Andris Apse is one of New Zealand’s greatest photographers, yet his personal story reminds us that life itself can be as dramatic and challenging as the landscape that inspires him

As a five-year-old, Apse came to this country from Latvia with his mother Kamilla – refugees fleeing the chaotic aftermath of WW II. The family had been separated, and Voldemars – Kamilla’s beloved husband and Andris’ father – was presumed dead. Some 45 years later, Apse recalls getting an urgent phone call from his mother. She had received a letter in handwriting she instantly recognised.

Apse describes a life of experiences ranging from hunger and hardship to the eventual rewards of a career capturing the sublime beauty and mood of his beloved New Zealand landscapes.

The career-defining moment for Apse came about when a job with Forest Research first took him into Fiordland.

“We went over miles and miles of country where there were no people, just the sound of the birds, sound of the water and the sound of the vegetation blowing in the wind.

“I didn’t own a camera then, but I thought, ‘I’ve got to go back and buy a camera and come back to Fiordland, and show people what we’ve got here.’

“I became obsessed with it, really.”

The quality and distinctiveness of his photographs, and some timely sponsorship, meant Apse was ultimately able to become a full-time landscape photographer.

This clear sense of purpose had been a long time coming. During the war, Apse’s parents and their infant son faced an uncertain future in frightening times.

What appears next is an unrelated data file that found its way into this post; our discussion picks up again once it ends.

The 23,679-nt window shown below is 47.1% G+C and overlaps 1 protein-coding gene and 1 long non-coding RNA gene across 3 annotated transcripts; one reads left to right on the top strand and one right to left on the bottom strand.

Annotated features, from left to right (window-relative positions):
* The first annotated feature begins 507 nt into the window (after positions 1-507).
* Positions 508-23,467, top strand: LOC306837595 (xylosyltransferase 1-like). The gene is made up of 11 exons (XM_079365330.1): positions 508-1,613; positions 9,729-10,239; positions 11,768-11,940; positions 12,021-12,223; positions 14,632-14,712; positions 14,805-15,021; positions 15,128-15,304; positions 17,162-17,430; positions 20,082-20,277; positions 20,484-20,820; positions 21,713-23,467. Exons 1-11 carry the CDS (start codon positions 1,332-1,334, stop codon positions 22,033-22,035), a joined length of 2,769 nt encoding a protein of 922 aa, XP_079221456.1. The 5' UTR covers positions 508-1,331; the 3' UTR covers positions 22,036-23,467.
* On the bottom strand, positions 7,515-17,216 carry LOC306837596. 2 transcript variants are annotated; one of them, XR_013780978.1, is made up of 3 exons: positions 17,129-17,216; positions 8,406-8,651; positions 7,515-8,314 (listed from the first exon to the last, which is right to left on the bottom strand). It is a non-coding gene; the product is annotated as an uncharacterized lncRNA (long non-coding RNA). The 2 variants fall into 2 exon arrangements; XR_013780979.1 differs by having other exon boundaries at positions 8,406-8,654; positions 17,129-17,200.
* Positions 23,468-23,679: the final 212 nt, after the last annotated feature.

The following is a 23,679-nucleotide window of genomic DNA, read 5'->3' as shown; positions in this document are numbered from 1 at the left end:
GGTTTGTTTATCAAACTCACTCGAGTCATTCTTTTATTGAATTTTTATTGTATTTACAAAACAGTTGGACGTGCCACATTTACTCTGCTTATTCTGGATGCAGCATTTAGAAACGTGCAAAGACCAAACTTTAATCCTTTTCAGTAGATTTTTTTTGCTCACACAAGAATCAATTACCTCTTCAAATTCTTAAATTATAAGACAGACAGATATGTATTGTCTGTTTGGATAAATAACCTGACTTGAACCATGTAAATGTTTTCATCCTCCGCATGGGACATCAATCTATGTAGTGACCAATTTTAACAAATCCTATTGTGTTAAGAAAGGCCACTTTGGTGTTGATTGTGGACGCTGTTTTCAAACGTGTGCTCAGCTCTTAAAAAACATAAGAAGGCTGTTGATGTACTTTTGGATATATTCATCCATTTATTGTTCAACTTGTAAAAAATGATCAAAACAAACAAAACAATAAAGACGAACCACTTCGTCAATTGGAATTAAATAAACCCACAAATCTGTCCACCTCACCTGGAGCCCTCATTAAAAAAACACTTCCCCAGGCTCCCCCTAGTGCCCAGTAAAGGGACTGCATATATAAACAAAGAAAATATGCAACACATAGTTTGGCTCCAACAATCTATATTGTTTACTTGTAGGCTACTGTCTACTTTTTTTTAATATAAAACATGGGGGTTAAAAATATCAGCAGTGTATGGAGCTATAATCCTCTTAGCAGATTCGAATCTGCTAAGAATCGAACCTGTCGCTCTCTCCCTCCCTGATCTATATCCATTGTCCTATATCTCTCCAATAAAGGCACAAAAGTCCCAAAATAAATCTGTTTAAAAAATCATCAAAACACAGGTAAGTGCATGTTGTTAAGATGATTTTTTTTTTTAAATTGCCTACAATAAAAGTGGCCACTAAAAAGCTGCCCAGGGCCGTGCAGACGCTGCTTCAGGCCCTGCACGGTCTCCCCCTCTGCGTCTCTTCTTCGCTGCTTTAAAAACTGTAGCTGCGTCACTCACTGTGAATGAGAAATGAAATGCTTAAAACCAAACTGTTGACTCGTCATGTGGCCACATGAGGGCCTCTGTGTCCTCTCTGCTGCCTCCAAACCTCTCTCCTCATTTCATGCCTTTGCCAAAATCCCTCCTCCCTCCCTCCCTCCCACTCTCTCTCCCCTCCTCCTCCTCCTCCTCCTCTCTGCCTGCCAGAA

“They were in their early 20s when they met and fell in love. Then I was born, and he had to go off to the Front.”

“They were torn apart, physically. And he saw me only once.”

The deep love between Apse’s father, Voldemars (Valdis), and mother Kamilla (Millija, is eloquently expressed in Voldermars’ letters and diary entries, excerpts from which Apse generously shares on camera.

Dear Millija, I am longing for you. Whenever you’re not with me, everything seems dark and gloomy.

After nearly five years in a refugee camp in Germany, with hunger as an ever-present companion, Apse and his mother were able to embark on a new life in New Zealand.

“We only had what my mother could carry, which was her bag of letters and me.

“We were a solitary sort of partnership, mother and son. It was a very lonely existence for us. It was terrible really.”

After Kamilla remarried, Apse was not welcome by his stepfather at home, so he took himself off to forestry school in Nelson. He describes the stark reality of his alone-ness when, come holiday time, classmates were heading home, one by one, to their families.

“I pretended that I had family and friends because I didn’t want to be seen as a lone wolf.

“I’d watch them all go, and I was [always] going to get the next bus out, the next bus out…”

Ironically, there’s a link between Apse’s odyssey to New Zealand and his working methodology. The capacity for isolation and concentration has served his art well.

Ninety percent of his work, he tells Frank Film, goes into planning and exploring.

“I only take 20 photos a year, really. But I spend days researching locations, and trying to narrow down exactly where I have to stand – whether it’s here, there or a metre over there.”

The letter his mother received out of the blue from her dear Valdis changed everything.

“There was great joy. Initially.

“But 45 years is a lifetime, isn’t it. We knew that it was lifetime when we faced each other after the initial greetings and cheers.

“We realised that there was… a lifetime between us, which was quite sad.”

We can all be grateful though, for the life’s work Apse has created, regardless.

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